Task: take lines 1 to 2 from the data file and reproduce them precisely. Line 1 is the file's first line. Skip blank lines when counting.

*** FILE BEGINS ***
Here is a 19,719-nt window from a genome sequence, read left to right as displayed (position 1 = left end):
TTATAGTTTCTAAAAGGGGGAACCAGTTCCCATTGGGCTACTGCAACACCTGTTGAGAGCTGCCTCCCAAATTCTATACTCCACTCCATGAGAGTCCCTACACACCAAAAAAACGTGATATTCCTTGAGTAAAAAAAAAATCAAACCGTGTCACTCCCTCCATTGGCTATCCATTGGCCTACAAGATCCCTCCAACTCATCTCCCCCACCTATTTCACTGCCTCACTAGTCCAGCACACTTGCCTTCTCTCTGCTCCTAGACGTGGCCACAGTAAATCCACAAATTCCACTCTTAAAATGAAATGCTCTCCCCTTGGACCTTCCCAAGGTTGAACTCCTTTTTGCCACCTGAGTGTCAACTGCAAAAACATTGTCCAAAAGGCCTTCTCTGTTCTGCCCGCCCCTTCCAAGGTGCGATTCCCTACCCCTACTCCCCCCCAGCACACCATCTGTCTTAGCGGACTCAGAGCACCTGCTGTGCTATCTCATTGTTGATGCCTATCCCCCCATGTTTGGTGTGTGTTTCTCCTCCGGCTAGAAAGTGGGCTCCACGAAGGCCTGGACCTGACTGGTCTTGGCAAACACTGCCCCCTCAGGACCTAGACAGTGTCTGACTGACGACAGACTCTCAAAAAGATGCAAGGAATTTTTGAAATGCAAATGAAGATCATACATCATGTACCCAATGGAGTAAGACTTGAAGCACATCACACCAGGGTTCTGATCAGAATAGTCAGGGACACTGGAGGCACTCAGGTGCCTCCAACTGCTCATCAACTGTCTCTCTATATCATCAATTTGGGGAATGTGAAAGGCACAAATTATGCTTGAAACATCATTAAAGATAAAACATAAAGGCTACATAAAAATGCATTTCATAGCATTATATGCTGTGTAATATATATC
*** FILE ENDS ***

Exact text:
Here is a 19,719-nt window from a genome sequence, read left to right as displayed (position 1 = left end):
TTATAGTTTCTAAAAGGGGGAACCAGTTCCCATTGGGCTACTGCAACACCTGTTGAGAGCTGCCTCCCAAATTCTATACTCCACTCCATGAGAGTCCCTACACACCAAAAAAACGTGATATTCCTTGAGTAAAAAAAAAATCAAACCGTGTCACTCCCTCCATTGGCTATCCATTGGCCTACAAGATCCCTCCAACTCATCTCCCCCACCTATTTCACTGCCTCACTAGTCCAGCACACTTGCCTTCTCTCTGCTCCTAGACGTGGCCACAGTAAATCCACAAATTCCACTCTTAAAATGAAATGCTCTCCCCTTGGACCTTCCCAAGGTTGAACTCCTTTTTGCCACCTGAGTGTCAACTGCAAAAACATTGTCCAAAAGGCCTTCTCTGTTCTGCCCGCCCCTTCCAAGGTGCGATTCCCTACCCCTACTCCCCCCCAGCACACCATCTGTCTTAGCGGACTCAGAGCACCTGCTGTGCTATCTCATTGTTGATGCCTATCCCCCCATGTTTGGTGTGTGTTTCTCCTCCGGCTAGAAAGTGGGCTCCACGAAGGCCTGGACCTGACTGGTCTTGGCAAACACTGCCCCCTCAGGACCTAGACAGTGTCTGACTGACGACAGACTCTCAAAAAGATGCAAGGAATTTTTGAAATGCAAATGAAGATCATACATCATGTACCCAATGGAGTAAGACTTGAAGCACATCACACCAGGGTTCTGATCAGAATAGTCAGGGACACTGGAGGCACTCAGGTGCCTCCAACTGCTCATCAACTGTCTCTCTATATCATCAATTTGGGGAATGTGAAAGGCACAAATTATGCTTGAAACATCATTAAAGATAAAACATAAAGGCTACATAAAAATGCATTTCATAGCATTATATGCTGTGTAATATATATC